7. Long file names

NTFS allows file names of up to 255 characters, breaking the 8.3 standard FAT limits (FAT stipulates that the main file name is eight characters and the extension is three characters). The most significant disadvantage of the NTFS file system is that it can only be recognized by WindowsNT/2000/XP and above systems and Linux systems. Although the NTFS file system can access the files of the FAT file system, its files cannot be accessed by the FAT file system. When the system crashes, we can only start with a floppy disk, CD-ROM, or U disk. After starting, they use FAT or FAT32. The file system cannot access the NTFS file system, inconveniences data rescue.

System Structure of NTFS

NTFS and FAT32 file systems are almost entirely different file systems in the structure. NTFS has many new features, such as security, fault tolerance, file compression, and disk quotas. NTFS partition has four parts: boot sector, Master File Table (MFT), system files, and file storage area.

1. NTFS data storage structure

In the NTFS file system, access to files is allocated according to clusters, and each cluster is an integer multiple of the physical sector. The cluster size is the integer power of 2 of the physical sector. Still, in the NTFS file system, the size of the cluster is automatically allocated by the formatter based on the volume size. NTFS uses the logical cluster number (LCN for short) and virtual cluster number (VCN for short) to locate the cluster. At the same time, the LCN is used to number all the clusters in the entire volume from the beginning to the end. Multiplying the volume factor by the LCN gives the offset in physical bytes on the volume and thus the detailed address of the top physical disk. VCN numbers the clusters of a specific file in sequence from the beginning to the end, which is convenient for referencing the data in the file. In NTFS, all data information on a volume is stored in files, which include the bootloader (a data structure used to obtain and locate files) and bitmap files (record volume usage and size). In general, the file record size will be fixed at 1KB regardless of the cluster size.

2. Partition boot sector

In booting the operating system, the partition boot sector plays an important role, which stores the structure information related to the volume file and the bootstrap program. When the operating system builds the file system, the generated BPB parameters record much important information in the NTFS system, including the number of sectors per cluster, the total number of sectors in the partition, the starting logical cluster number of the MFT, and the file system identifier. In NTFS, all data on a partition is stored as files.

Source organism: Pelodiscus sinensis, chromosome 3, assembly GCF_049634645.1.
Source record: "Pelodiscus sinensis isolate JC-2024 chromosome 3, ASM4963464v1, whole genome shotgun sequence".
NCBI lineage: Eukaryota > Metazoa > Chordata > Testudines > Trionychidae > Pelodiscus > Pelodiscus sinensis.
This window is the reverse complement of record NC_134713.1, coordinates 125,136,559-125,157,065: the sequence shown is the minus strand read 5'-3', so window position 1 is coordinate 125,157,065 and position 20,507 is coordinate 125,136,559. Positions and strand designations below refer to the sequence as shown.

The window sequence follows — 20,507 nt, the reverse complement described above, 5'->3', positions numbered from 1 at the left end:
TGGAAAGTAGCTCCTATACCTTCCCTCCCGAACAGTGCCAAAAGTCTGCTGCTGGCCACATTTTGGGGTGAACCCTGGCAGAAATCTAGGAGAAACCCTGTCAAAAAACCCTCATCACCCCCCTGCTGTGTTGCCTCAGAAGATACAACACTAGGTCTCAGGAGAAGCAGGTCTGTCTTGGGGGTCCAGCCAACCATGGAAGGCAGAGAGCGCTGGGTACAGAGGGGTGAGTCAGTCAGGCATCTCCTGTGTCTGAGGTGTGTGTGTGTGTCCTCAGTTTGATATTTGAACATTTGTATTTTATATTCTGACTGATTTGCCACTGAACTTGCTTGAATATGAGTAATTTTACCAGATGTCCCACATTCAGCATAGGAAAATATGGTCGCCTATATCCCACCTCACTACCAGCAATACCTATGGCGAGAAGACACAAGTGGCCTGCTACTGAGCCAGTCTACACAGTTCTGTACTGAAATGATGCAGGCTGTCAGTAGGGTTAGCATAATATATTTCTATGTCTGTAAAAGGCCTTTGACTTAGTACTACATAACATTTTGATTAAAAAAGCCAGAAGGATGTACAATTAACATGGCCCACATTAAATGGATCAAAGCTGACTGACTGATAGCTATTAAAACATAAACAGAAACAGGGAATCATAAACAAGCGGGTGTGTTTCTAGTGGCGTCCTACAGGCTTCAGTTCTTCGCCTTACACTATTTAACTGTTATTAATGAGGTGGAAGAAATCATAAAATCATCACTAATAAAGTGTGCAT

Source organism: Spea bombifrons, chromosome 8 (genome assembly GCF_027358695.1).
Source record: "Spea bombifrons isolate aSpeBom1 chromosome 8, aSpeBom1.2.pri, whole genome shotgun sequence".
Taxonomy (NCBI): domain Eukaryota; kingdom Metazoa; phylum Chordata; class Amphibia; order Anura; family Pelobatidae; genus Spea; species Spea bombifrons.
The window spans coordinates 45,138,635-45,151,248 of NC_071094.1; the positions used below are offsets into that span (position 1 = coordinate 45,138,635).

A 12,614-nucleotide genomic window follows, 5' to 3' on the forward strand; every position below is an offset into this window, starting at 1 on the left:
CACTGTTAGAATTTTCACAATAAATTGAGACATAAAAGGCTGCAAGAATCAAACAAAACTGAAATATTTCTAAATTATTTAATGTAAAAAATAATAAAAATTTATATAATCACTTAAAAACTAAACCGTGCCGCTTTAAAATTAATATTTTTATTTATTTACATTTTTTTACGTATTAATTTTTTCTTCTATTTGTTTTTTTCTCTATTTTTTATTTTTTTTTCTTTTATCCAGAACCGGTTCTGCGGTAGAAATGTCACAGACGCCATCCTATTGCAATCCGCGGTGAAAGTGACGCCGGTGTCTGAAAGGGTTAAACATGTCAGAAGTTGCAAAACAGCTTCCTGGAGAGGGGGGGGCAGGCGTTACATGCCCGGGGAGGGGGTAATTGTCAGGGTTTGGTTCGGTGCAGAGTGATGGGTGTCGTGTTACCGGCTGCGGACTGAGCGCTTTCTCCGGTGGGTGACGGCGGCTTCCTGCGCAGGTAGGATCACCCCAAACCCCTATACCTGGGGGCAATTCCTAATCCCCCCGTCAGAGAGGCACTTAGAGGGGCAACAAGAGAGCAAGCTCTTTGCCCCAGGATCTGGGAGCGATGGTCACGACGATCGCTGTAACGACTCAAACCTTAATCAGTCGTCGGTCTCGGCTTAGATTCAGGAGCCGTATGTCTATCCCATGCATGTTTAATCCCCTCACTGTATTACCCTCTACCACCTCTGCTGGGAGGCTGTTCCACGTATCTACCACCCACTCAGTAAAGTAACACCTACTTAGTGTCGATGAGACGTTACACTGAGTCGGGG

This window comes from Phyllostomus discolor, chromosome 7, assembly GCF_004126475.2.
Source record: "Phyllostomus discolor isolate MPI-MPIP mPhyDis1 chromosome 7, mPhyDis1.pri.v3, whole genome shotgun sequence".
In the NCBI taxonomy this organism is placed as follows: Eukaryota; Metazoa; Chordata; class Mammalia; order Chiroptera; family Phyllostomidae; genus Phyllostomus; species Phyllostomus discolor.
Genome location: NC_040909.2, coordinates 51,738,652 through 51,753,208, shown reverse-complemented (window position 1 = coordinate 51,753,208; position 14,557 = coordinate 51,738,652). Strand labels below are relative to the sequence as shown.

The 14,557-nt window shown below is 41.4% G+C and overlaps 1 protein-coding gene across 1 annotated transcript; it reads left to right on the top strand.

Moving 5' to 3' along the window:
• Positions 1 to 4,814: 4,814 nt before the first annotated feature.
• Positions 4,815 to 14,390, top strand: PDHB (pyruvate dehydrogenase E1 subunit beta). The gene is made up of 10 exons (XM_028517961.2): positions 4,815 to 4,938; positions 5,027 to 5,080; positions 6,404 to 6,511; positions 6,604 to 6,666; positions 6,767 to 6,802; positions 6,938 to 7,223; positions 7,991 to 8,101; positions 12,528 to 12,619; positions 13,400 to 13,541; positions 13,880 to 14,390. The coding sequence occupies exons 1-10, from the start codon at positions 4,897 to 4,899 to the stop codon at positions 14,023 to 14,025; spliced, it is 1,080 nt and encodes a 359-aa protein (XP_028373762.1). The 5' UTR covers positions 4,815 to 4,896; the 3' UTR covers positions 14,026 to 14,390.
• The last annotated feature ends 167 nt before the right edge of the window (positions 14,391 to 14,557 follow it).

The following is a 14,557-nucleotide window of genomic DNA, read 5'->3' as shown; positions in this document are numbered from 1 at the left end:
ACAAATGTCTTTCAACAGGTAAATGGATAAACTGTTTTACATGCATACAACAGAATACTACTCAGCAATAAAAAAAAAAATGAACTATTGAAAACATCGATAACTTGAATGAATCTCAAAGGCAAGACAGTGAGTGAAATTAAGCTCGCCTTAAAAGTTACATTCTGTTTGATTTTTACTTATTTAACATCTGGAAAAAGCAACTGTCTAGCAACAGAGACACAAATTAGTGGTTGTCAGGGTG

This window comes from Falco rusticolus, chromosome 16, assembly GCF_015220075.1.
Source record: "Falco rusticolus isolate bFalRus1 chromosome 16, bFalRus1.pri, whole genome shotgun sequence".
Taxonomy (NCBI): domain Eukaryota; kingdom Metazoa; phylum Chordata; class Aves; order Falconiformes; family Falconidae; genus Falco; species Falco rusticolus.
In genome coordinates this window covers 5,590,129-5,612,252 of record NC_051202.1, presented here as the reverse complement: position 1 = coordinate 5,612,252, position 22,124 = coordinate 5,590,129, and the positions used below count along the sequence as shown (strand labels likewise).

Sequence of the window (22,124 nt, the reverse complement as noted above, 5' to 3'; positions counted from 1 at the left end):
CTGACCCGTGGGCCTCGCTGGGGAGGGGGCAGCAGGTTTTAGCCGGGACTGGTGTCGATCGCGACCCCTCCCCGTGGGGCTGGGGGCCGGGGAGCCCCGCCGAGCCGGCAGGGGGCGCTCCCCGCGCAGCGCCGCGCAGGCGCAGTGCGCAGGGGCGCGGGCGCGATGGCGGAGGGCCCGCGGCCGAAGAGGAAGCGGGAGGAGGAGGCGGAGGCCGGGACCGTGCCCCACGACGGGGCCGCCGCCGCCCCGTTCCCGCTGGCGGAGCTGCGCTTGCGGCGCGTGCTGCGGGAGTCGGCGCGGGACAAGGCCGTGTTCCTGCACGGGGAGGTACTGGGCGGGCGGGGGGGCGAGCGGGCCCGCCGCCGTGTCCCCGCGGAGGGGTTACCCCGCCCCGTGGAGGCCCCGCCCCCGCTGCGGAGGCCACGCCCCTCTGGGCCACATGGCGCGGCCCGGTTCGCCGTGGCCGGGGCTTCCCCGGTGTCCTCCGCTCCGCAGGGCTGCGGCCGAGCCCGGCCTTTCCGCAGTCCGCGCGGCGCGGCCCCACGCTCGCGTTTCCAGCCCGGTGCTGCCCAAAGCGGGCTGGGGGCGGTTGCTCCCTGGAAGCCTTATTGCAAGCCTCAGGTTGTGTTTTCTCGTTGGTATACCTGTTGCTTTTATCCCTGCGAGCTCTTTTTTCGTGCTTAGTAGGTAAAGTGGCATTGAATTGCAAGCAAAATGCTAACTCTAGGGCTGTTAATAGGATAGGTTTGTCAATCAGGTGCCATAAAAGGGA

3. Main file table MFT

The main file table MFT is a core part of the NTFS file system. Through MFT, the detailed storage location of all files on the disk can be determined. The main file table is composed of a series of file records, which is a database corresponding to the file. Each file in the volume contains a file record. The first file record is the basic file record, which mainly stores other extended files. Some details were recorded. The file records in the MFT file record array are physically contiguous and are numbered from 0. MFT is only used by the system to structure and organize the file system and is called metadata. All metafile names start with "$" and are hidden files. The first 16 metadata in the MFT table are the most important. The NTFS system backs them up in the volume storage area to avoid data loss.

4. NTFS file attributes

The file record attributes of NTFS can generally be divided into two types: resident attributes and non-resident attributes. If the attribute value is stored in the file record, these attributes are called resident attributes; conversely, if the attribute value is stored outside the file record, these attributes are called non-resident attributes. The first 4 bytes of the attribute header are the attribute type, which contains the attributes describing the basic information of the file (such as the read and write characteristics of the file, the creation time and modification time of the file, etc.), the file name attributes (such as the file name and its length, The size of the allocated space, the size of the actual space occupied by the file, the last access time of the file, etc.) and the data attributes used to describe the content of the file.


Do I need NTFS for Mac?

NTFS is only available on Windows Linux and BSD systems and is read-only on Mac OS. If you have an NTFS drive for cross-platform use, you need an NTFS for Mac tool to help you read and write NTFS drives securely and stably on your Mac.

Can I copy files from NTFS to Mac?

Yes. NTFS is read-only support on Mac, which means you can view files on NTFS disks and copy files from NTFS drives to your Mac.

Should I use NTFS?

Generally, NTFS is best if you plan to use the disk in a Windows-only environment. If you want to use the drive for cross-platform data exchange, exFAT is ideal.